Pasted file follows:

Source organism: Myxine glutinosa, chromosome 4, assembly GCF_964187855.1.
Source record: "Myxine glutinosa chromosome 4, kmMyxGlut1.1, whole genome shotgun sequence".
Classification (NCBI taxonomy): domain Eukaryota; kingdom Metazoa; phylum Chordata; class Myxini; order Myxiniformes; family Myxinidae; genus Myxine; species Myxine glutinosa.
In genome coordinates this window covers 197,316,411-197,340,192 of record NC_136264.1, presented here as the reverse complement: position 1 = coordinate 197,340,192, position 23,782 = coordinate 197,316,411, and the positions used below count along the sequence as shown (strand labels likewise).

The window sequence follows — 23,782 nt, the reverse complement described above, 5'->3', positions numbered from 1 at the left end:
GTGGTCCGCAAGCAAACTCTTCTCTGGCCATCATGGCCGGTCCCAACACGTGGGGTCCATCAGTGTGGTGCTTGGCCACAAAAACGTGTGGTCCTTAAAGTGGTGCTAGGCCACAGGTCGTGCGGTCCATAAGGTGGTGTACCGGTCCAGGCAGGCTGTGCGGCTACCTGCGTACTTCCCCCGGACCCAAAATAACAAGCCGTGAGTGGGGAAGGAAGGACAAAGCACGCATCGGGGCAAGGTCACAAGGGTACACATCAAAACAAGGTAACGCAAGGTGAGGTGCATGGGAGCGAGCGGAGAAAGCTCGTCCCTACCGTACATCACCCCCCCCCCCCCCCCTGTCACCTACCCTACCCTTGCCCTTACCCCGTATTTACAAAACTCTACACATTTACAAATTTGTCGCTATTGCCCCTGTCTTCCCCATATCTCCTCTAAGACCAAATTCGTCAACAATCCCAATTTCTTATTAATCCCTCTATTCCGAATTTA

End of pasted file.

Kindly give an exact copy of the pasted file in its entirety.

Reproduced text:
Source organism: Myxine glutinosa, chromosome 4, assembly GCF_964187855.1.
Source record: "Myxine glutinosa chromosome 4, kmMyxGlut1.1, whole genome shotgun sequence".
Classification (NCBI taxonomy): domain Eukaryota; kingdom Metazoa; phylum Chordata; class Myxini; order Myxiniformes; family Myxinidae; genus Myxine; species Myxine glutinosa.
In genome coordinates this window covers 197,316,411-197,340,192 of record NC_136264.1, presented here as the reverse complement: position 1 = coordinate 197,340,192, position 23,782 = coordinate 197,316,411, and the positions used below count along the sequence as shown (strand labels likewise).

The window sequence follows — 23,782 nt, the reverse complement described above, 5'->3', positions numbered from 1 at the left end:
GTGGTCCGCAAGCAAACTCTTCTCTGGCCATCATGGCCGGTCCCAACACGTGGGGTCCATCAGTGTGGTGCTTGGCCACAAAAACGTGTGGTCCTTAAAGTGGTGCTAGGCCACAGGTCGTGCGGTCCATAAGGTGGTGTACCGGTCCAGGCAGGCTGTGCGGCTACCTGCGTACTTCCCCCGGACCCAAAATAACAAGCCGTGAGTGGGGAAGGAAGGACAAAGCACGCATCGGGGCAAGGTCACAAGGGTACACATCAAAACAAGGTAACGCAAGGTGAGGTGCATGGGAGCGAGCGGAGAAAGCTCGTCCCTACCGTACATCACCCCCCCCCCCCCCCCTGTCACCTACCCTACCCTTGCCCTTACCCCGTATTTACAAAACTCTACACATTTACAAATTTGTCGCTATTGCCCCTGTCTTCCCCATATCTCCTCTAAGACCAAATTCGTCAACAATCCCAATTTCTTATTAATCCCTCTATTCCGAATTTA